Now all roads lead to France and heavy is the tread
Of the living; but the dead returning lightly dance.
Edward Thomas, Roads

Wednesday, October 3, 2018

100 Years Ago: Surrounded! Day One for the Lost Battalion

Thursday 3 October 1918

Daybreak came, and we learned one of our men on outpost duty had bagged a prisoner. He was a surprised German who had readily surrendered and was promptly marched to Major Whittlesey, who questioned him at some length. His story was far from encouraging, disclosing the fact that there were a large number of Boche in the immediate vicinity. He added that he was one of a fresh contingent of troops that had been brought up during the night. Coming on top of this cheerless information was the discovery that the 307 Infantry on the right and the French on the left had failed to come up on the line with us, leaving both of our flanks entirely exposed and open to the enemy's fire.

Location of the Pocket (Click on Image to Expand)

For some time, Major Whittlesey studied the situation in thoughtful silence, then suddenly directed me to have a runner report to him at once. The outpost man with his prisoner was directed to escort the German back along the runner route to the regimental P.C. and also report the peril to our flanks. Fifteen minutes had hardly passed when both returned again, reporting to the Major that our runner post nearest the pocket had undoubtedly been shot up, for there was no sign of the men. He also mentioned having seen a number of Boche milling around in the bush to the rear. Here was unmistakable evidence that the enemy had not been idle during the night and had moved forward in considerable numbers and entrenched in the valley and on the hill in back of us. There was no doubt at all there were plenty in front, so we realized they must surely be well formed on our flanks.

It was a far from pleasant sensation that now gripped every one of us, who had been going strong and enduring all the fortunes of war stoically, ever since we had become seasoned fighting men. To now find ourselves completely hemmed in on all sides with only remote chances of getting relief made it difficult to describe our feelings of disgust as the news quickly spread. No one appeared to know what would be the next move, or who should execute it. We were like pieces on a chess board in a bad corner surrounded by kings. It was with just these impressions that I found my eyes seeking those of the Major's, endeavoring to note the slightest gleam of hope in them.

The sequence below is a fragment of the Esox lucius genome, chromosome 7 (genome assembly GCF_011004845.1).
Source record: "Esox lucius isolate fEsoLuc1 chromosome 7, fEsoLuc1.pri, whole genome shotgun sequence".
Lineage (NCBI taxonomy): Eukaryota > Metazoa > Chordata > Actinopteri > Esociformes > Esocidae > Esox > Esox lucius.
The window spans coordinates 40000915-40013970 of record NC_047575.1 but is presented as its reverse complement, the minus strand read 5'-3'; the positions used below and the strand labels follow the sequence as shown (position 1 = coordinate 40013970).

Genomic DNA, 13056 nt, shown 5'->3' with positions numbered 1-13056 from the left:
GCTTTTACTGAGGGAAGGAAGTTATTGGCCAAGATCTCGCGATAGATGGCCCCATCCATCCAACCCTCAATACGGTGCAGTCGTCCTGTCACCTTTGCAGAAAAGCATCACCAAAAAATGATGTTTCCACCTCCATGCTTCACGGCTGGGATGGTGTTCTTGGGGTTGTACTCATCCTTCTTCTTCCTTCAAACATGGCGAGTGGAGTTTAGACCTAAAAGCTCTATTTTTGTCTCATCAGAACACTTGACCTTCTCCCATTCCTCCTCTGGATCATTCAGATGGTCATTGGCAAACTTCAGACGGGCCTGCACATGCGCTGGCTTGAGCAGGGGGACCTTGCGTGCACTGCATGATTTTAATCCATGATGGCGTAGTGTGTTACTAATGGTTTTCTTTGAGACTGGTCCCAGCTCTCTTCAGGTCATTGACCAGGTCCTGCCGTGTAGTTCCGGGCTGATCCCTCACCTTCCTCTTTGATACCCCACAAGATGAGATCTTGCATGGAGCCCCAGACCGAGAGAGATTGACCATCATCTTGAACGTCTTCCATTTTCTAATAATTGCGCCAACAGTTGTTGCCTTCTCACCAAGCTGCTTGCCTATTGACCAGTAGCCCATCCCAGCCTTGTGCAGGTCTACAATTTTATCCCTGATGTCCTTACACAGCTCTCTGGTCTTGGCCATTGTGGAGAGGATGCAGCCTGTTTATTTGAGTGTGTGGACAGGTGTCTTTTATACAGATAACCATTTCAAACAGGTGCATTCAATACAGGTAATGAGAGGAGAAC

Whittlesey and His Officers and Men in a Post-Action Depiction

This, I felt sure, was his greatest hour of adversity. Would he be able to retain that outer demeanor of calmness, at a time when panic was knocking for admittance, and while the burden of responsibility seemed resting heavily on his shoulders? If his nerve was sorely tried, he had not begun to show it, although it was patent that he was calling upon every ounce of the stored energy of a stout heart and active brain in an endeavor to unravel the skein of disappointing circumstances. He had the nonchalance of a thorough sport, betraying not the slightest cause for mistrust or a break in his usual taciturn leadership. 

Sergeant Major Walter Baldwin, 308th Infantry (Lost Battalion)


  1. Is there a biography on Whittlesey?

  2. Great post - thanks! The SGM's words, especially the last paragraph, illuminate for me the outstanding leadership demonstrated by MAJ Whittlesey throughout this entire action.

  3. I've been down in that ravine -- very steep slopes and at one point I wondered if I'd make it back up to the road and my rental car ! Be sure you're in good enough shape before you go down, but the chance to be on the ground and among the worn-down but still recognizable fox holes is not to be missed.